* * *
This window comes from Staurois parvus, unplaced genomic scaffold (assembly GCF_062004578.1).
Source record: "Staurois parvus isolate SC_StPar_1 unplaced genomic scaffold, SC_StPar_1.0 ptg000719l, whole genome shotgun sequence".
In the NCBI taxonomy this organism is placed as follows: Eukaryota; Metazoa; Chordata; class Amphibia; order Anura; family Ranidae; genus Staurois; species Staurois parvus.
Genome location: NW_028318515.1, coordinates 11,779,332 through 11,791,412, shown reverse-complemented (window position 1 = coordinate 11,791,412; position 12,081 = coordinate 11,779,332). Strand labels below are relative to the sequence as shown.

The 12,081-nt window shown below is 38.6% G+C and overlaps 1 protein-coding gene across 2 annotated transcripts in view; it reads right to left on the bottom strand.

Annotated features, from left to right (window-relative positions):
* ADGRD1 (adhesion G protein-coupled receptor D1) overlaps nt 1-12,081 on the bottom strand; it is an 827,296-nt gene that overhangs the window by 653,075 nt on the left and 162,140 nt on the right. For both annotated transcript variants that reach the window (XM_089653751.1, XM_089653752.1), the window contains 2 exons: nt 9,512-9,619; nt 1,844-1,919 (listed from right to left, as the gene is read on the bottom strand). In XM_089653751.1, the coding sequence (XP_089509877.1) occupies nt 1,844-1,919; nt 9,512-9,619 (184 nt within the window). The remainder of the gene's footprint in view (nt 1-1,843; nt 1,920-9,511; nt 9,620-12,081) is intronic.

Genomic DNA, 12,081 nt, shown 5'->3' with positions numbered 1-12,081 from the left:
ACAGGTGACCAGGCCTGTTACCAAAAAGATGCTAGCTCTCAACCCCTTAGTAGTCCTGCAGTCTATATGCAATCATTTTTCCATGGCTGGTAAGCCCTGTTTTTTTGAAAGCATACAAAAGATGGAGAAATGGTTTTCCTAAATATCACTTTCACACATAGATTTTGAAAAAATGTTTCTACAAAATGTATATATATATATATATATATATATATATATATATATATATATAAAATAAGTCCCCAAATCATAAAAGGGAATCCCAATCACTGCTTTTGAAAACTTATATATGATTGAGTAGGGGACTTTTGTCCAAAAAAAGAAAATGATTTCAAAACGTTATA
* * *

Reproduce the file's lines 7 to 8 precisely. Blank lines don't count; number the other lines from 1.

* ADGRD1 (adhesion G protein-coupled receptor D1) overlaps nt 1-12,081 on the bottom strand; it is an 827,296-nt gene that overhangs the window by 653,075 nt on the left and 162,140 nt on the right. For both annotated transcript variants that reach the window (XM_089653751.1, XM_089653752.1), the window contains 2 exons: nt 9,512-9,619; nt 1,844-1,919 (listed from right to left, as the gene is read on the bottom strand). In XM_089653751.1, the coding sequence (XP_089509877.1) occupies nt 1,844-1,919; nt 9,512-9,619 (184 nt within the window). The remainder of the gene's footprint in view (nt 1-1,843; nt 1,920-9,511; nt 9,620-12,081) is intronic.

Genomic DNA, 12,081 nt, shown 5'->3' with positions numbered 1-12,081 from the left: